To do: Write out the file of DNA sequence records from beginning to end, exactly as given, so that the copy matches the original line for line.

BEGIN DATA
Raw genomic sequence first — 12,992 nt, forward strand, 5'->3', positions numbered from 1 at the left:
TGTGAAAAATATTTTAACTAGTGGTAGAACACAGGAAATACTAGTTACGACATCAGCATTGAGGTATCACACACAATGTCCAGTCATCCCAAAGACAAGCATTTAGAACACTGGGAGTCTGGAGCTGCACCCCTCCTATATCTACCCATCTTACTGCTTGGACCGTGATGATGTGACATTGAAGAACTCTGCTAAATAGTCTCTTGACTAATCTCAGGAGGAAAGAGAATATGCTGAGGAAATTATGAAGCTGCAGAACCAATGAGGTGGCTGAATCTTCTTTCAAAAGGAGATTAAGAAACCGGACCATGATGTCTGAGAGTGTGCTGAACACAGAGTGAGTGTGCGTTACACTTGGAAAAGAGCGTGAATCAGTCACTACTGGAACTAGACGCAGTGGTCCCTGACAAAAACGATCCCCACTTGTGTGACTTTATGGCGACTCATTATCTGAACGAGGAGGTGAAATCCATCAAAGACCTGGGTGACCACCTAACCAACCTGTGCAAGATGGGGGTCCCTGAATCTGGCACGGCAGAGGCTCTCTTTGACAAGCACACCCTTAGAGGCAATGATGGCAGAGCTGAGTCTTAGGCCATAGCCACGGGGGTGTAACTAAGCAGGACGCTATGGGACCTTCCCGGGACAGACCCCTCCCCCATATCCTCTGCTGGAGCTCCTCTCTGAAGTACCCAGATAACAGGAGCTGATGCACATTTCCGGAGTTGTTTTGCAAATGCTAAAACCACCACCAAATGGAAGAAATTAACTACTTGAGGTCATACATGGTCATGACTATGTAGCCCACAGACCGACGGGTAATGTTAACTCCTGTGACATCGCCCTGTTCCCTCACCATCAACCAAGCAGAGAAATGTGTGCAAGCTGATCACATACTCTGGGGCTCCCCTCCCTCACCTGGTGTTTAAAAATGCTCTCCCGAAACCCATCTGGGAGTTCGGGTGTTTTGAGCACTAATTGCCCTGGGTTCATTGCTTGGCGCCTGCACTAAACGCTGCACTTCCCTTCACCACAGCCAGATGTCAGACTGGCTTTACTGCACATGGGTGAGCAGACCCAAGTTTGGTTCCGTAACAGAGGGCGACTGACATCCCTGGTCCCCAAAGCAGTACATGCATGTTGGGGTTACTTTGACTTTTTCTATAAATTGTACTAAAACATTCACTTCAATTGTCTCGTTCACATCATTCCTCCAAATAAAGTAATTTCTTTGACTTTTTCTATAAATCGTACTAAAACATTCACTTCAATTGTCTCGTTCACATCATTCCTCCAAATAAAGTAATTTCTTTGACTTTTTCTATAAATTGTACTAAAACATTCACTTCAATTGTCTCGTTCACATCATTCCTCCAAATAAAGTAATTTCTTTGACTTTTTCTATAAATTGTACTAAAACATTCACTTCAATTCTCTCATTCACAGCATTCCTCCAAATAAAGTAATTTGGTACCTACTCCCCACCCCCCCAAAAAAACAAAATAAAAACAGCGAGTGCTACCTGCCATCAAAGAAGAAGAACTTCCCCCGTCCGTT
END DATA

Raw genomic sequence first — 12,992 nt, forward strand, 5'->3', positions numbered from 1 at the left:
TGTGAAAAATATTTTAACTAGTGGTAGAACACAGGAAATACTAGTTACGACATCAGCATTGAGGTATCACACACAATGTCCAGTCATCCCAAAGACAAGCATTTAGAACACTGGGAGTCTGGAGCTGCACCCCTCCTATATCTACCCATCTTACTGCTTGGACCGTGATGATGTGACATTGAAGAACTCTGCTAAATAGTCTCTTGACTAATCTCAGGAGGAAAGAGAATATGCTGAGGAAATTATGAAGCTGCAGAACCAATGAGGTGGCTGAATCTTCTTTCAAAAGGAGATTAAGAAACCGGACCATGATGTCTGAGAGTGTGCTGAACACAGAGTGAGTGTGCGTTACACTTGGAAAAGAGCGTGAATCAGTCACTACTGGAACTAGACGCAGTGGTCCCTGACAAAAACGATCCCCACTTGTGTGACTTTATGGCGACTCATTATCTGAACGAGGAGGTGAAATCCATCAAAGACCTGGGTGACCACCTAACCAACCTGTGCAAGATGGGGGTCCCTGAATCTGGCACGGCAGAGGCTCTCTTTGACAAGCACACCCTTAGAGGCAATGATGGCAGAGCTGAGTCTTAGGCCATAGCCACGGGGGTGTAACTAAGCAGGACGCTATGGGACCTTCCCGGGACAGACCCCTCCCCCATATCCTCTGCTGGAGCTCCTCTCTGAAGTACCCAGATAACAGGAGCTGATGCACATTTCCGGAGTTGTTTTGCAAATGCTAAAACCACCACCAAATGGAAGAAATTAACTACTTGAGGTCATACATGGTCATGACTATGTAGCCCACAGACCGACGGGTAATGTTAACTCCTGTGACATCGCCCTGTTCCCTCACCATCAACCAAGCAGAGAAATGTGTGCAAGCTGATCACATACTCTGGGGCTCCCCTCCCTCACCTGGTGTTTAAAAATGCTCTCCCGAAACCCATCTGGGAGTTCGGGTGTTTTGAGCACTAATTGCCCTGGGTTCATTGCTTGGCGCCTGCACTAAACGCTGCACTTCCCTTCACCACAGCCAGATGTCAGACTGGCTTTACTGCACATGGGTGAGCAGACCCAAGTTTGGTTCCGTAACAGAGGGCGACTGACATCCCTGGTCCCCAAAGCAGTACATGCATGTTGGGGTTACTTTGACTTTTTCTATAAATTGTACTAAAACATTCACTTCAATTGTCTCGTTCACATCATTCCTCCAAATAAAGTAATTTCTTTGACTTTTTCTATAAATCGTACTAAAACATTCACTTCAATTGTCTCGTTCACATCATTCCTCCAAATAAAGTAATTTCTTTGACTTTTTCTATAAATTGTACTAAAACATTCACTTCAATTGTCTCGTTCACATCATTCCTCCAAATAAAGTAATTTCTTTGACTTTTTCTATAAATTGTACTAAAACATTCACTTCAATTCTCTCATTCACAGCATTCCTCCAAATAAAGTAATTTGGTACCTACTCCCCACCCCCCCAAAAAAACAAAATAAAAACAGCGAGTGCTACCTGCCATCAAAGAAGAAGAACTTCCCCCGTCCGTT